By Jessica Xiao and Randall Yip
Nancy Wang has been telling stories rooted in her Asian American experience for 40 years, despite growing up in New Orleans in predominantly White neighborhoods and going on to work in mostly White organizations.
She puts it bluntly in an interview with AsAmNews.
“I was definitely yellow on the outside, White on the inside,” describing what is known in Asian slang as a “banana.”
At the time, she earned a living by combining her passion for being a dancer and choreographer with the security of a regular paycheck from her job as a psychotherapist.
She recalls moving to San Francisco and joining San Francisco’s Asian American Theater Workshop and meeting her future husband, Robert Kikuchi-Yngojo.
“He was raised in a White world, but his parents, particularly his father would always tell him, ‘never feel ashamed of who you are.'”
The two became engaged after just a seven-month courtship, much of that across continents because he had traveled to China. The proposal came via a long-distance call from China. She said yes.
“I went, what did I do? Who is this guy? So here we are 41 years later,” she said.
Kikuchi-Yngojo and Wang would join forces not only in marriage, but also professionally. The couple would form Eth-noh-tec, a San Francisco Asian American storytelling theater non-profit.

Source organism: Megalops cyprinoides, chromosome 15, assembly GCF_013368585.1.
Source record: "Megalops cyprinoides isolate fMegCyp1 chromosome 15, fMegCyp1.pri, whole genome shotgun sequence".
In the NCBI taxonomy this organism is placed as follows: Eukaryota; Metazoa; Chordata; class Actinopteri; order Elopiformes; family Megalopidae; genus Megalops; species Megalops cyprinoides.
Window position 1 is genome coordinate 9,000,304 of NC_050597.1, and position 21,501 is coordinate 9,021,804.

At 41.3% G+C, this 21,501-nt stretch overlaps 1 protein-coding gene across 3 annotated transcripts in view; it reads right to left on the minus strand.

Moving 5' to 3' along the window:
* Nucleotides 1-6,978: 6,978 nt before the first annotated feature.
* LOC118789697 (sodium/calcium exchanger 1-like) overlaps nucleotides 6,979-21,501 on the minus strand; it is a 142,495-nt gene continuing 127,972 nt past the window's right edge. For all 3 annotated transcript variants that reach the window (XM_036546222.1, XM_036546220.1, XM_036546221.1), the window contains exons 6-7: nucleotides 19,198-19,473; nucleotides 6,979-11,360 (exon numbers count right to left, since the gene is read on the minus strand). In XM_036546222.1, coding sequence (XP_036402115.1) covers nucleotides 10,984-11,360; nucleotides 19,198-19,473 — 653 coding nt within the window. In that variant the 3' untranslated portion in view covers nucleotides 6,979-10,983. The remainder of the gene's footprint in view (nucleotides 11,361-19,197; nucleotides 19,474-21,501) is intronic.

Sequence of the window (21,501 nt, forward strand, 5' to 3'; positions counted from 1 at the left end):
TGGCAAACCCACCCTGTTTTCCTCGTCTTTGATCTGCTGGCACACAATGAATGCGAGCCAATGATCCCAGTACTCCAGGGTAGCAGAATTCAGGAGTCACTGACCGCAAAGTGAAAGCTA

“Telling our stories can galvanize and incite empathy in the allies that we need around us,” said Kikuchi-Yngojo via a statement. “Telling our stories with compassionate listening helps us confirm that we are never alone in this struggle. Telling our stories can make a difference.”
This coming Sunday, May 28, Eth-noh-tec will team up with four other performers for an in-person and virtual performance from Oakland, CA entitled Strong Like Bamboo.
All six will share their stories of both discrimination and survival, as they all have thrived in this era of anti-Asian hate. The performers include Linda Yemeto, MJ Kang, Alton Takiyama Chung and Emil Guillermo.
It will be followed by a panel discussion lead by Russell Jeung, a co-founder of Stop AAPI Hate and a professor of Asian American Studies at San Francisco State University.
Audience members will then be asked to break up into small groups for a chance to tell their own stories or to just to listen in a supportive environment.
“By sharing your story, it relieves the burden of holding it all inside by yourself,” said Wang. “And again, you’re not alone. And people can listen with empathy and compassion and that makes all the difference in the world to have someone listen to your own pain and be accepted and not be shamed.”
The free performance runs from 2-5 at the Oakland Asian Cultural Center. Free tickets are available through Eventbrite.
You may also join the event virtually. You must register here to get a Zoom link.
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